A qualitative study of chronic pain in Operation Enduring Freedom/Operation Iraqi Freedom veterans: "A burden on my soul"

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Abstract

OBJECTIVES: Over half of the veterans returning from the conflicts in Iraq and Afghanistan are burdened with chronic pain. Although these young veterans may have to live with pain for the rest of their lives, little is known about the struggles this new group of veterans faces, or their perceptions of support from family, friends, and others. The purpose of this study is to understand Operation Enduring Freedom/Operation Iraqi Freedom veterans' experiences with chronic pain and social support.

METHODS: In-depth qualitative interviews were conducted with veterans who participated in an intervention for chronic pain. Grounded theory guided data analysis.

RESULTS: Veterans described a range of emotions associated with chronic pain, including hopelessness, anger, and fear that their pain would worsen. For some, talking about their pain was helpful, but others avoided talking about their pain, often because people did not understand or overreacted.

CONCLUSION: Although support from friends and family is often effective, veterans and others with chronic pain are uniquely positioned to offer support to others with pain. Clinically, an approach to pain management in which veteran peers are integrated into chronic pain treatment approaches, similar to the Veterans Affairs' mental health model of care, might offer additional benefits for veterans with chronic pain.

Original languageEnglish (US)
Pages (from-to)26-30
Number of pages5
JournalMilitary medicine
Volume179
Issue number1
DOIs
StatePublished - Jan 1 2014

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2003-2011 Iraq War
Afghan Campaign 2001-
Veterans
Chronic Pain
Pain
Afghanistan
Iraq

ASJC Scopus subject areas

  • Public Health, Environmental and Occupational Health

Cite this

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title = "A qualitative study of chronic pain in Operation Enduring Freedom/Operation Iraqi Freedom veterans: {"}A burden on my soul{"}",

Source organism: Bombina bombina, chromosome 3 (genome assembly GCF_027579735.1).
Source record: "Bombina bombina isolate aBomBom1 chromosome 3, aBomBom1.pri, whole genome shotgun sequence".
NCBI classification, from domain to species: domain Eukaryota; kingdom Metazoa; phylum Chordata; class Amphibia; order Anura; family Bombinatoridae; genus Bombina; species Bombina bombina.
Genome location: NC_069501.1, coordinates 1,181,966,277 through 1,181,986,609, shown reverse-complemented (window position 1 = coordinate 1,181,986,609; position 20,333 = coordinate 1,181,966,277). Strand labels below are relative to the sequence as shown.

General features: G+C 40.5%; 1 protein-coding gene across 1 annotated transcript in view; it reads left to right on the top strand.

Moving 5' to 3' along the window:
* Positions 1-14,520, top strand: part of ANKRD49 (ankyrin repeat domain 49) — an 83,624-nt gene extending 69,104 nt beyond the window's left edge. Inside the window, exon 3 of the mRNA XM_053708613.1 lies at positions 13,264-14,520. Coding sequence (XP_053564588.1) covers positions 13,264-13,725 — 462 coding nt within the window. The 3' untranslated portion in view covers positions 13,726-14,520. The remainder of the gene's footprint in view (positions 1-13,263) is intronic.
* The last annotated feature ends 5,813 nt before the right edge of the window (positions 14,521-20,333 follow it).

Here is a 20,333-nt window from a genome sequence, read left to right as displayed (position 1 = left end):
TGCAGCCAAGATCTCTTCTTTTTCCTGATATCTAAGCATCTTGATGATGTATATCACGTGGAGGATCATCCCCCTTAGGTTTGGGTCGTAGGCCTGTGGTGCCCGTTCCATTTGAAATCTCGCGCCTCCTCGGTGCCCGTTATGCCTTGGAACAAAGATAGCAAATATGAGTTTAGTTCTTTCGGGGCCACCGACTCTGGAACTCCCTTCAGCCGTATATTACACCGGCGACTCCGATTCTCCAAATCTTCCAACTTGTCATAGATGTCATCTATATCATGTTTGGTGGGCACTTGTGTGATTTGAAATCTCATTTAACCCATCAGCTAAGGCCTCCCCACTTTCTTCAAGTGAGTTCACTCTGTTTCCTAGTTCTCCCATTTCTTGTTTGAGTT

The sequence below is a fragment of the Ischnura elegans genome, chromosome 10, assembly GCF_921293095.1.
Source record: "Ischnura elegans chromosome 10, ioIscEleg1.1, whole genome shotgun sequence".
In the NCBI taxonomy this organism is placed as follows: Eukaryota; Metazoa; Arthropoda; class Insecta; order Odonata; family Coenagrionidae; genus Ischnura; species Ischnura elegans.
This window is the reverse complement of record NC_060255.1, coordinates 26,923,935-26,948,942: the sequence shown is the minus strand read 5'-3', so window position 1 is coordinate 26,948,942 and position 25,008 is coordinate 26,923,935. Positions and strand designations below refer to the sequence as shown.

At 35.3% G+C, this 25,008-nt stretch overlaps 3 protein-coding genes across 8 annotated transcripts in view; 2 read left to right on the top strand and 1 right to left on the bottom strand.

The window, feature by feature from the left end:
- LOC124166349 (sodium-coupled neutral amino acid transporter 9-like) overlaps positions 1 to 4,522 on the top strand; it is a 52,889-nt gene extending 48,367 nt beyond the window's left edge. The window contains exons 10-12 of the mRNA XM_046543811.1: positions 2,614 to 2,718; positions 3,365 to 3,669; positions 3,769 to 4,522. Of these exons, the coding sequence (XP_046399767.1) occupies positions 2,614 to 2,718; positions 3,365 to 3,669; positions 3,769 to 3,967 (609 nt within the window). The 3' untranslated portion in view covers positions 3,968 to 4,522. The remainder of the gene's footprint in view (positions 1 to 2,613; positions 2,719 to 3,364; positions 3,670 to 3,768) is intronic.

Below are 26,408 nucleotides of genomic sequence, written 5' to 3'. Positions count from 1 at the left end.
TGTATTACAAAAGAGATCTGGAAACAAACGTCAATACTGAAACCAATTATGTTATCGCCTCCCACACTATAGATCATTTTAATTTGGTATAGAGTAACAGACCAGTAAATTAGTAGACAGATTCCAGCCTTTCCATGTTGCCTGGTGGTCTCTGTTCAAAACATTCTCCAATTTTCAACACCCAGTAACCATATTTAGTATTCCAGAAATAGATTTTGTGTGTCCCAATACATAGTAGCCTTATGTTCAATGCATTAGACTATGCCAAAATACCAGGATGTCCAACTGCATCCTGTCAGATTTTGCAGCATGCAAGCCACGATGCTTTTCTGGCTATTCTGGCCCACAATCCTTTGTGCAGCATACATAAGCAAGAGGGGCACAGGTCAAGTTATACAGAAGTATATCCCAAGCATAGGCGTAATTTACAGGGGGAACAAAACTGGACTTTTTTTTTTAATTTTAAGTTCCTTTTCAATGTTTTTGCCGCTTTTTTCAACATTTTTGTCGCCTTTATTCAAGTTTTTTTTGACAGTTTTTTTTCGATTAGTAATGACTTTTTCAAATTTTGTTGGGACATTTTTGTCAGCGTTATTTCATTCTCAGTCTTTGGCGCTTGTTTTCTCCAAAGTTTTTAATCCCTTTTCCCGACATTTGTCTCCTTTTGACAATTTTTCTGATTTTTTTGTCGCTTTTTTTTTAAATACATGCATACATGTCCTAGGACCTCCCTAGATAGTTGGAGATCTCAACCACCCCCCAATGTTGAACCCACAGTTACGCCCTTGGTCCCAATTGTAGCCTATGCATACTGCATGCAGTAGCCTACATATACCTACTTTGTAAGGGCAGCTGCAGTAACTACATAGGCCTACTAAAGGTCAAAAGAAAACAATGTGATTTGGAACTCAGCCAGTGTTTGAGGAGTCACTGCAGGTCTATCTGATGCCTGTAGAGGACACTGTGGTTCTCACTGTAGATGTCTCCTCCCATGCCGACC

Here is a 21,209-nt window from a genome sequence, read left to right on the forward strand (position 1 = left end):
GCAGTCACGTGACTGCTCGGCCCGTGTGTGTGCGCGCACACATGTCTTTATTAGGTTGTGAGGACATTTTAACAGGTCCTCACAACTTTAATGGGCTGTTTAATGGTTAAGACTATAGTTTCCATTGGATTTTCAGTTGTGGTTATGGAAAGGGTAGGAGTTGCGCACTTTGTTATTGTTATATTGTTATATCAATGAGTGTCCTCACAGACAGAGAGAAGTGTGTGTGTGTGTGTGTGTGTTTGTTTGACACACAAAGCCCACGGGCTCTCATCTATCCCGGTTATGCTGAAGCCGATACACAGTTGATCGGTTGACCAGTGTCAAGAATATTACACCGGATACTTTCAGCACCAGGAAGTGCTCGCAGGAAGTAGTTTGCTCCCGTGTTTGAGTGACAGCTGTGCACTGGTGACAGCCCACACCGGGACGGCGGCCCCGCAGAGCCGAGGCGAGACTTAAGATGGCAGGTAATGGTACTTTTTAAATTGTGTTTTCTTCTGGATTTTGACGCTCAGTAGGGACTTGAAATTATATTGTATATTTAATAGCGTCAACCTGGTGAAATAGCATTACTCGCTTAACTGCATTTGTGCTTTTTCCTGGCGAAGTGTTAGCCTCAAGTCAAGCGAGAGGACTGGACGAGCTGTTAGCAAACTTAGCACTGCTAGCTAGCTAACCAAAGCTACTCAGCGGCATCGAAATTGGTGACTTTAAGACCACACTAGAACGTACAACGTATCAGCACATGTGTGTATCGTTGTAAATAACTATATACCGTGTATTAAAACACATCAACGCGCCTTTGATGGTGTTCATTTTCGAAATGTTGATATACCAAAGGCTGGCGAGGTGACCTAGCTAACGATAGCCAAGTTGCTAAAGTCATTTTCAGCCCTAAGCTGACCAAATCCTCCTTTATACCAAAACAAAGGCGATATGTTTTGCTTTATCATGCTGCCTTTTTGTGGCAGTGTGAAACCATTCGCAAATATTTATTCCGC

abstract = "OBJECTIVES: Over half of the veterans returning from the conflicts in Iraq and Afghanistan are burdened with chronic pain. Although these young veterans may have to live with pain for the rest of their lives, little is known about the struggles this new group of veterans faces, or their perceptions of support from family, friends, and others. The purpose of this study is to understand Operation Enduring Freedom/Operation Iraqi Freedom veterans' experiences with chronic pain and social support.METHODS: In-depth qualitative interviews were conducted with veterans who participated in an intervention for chronic pain. Grounded theory guided data analysis.RESULTS: Veterans described a range of emotions associated with chronic pain, including hopelessness, anger, and fear that their pain would worsen. For some, talking about their pain was helpful, but others avoided talking about their pain, often because people did not understand or overreacted.CONCLUSION: Although support from friends and family is often effective, veterans and others with chronic pain are uniquely positioned to offer support to others with pain. Clinically, an approach to pain management in which veteran peers are integrated into chronic pain treatment approaches, similar to the Veterans Affairs' mental health model of care, might offer additional benefits for veterans with chronic pain.",
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N2 - OBJECTIVES: Over half of the veterans returning from the conflicts in Iraq and Afghanistan are burdened with chronic pain. Although these young veterans may have to live with pain for the rest of their lives, little is known about the struggles this new group of veterans faces, or their perceptions of support from family, friends, and others. The purpose of this study is to understand Operation Enduring Freedom/Operation Iraqi Freedom veterans' experiences with chronic pain and social support.METHODS: In-depth qualitative interviews were conducted with veterans who participated in an intervention for chronic pain. Grounded theory guided data analysis.RESULTS: Veterans described a range of emotions associated with chronic pain, including hopelessness, anger, and fear that their pain would worsen. For some, talking about their pain was helpful, but others avoided talking about their pain, often because people did not understand or overreacted.CONCLUSION: Although support from friends and family is often effective, veterans and others with chronic pain are uniquely positioned to offer support to others with pain. Clinically, an approach to pain management in which veteran peers are integrated into chronic pain treatment approaches, similar to the Veterans Affairs' mental health model of care, might offer additional benefits for veterans with chronic pain.

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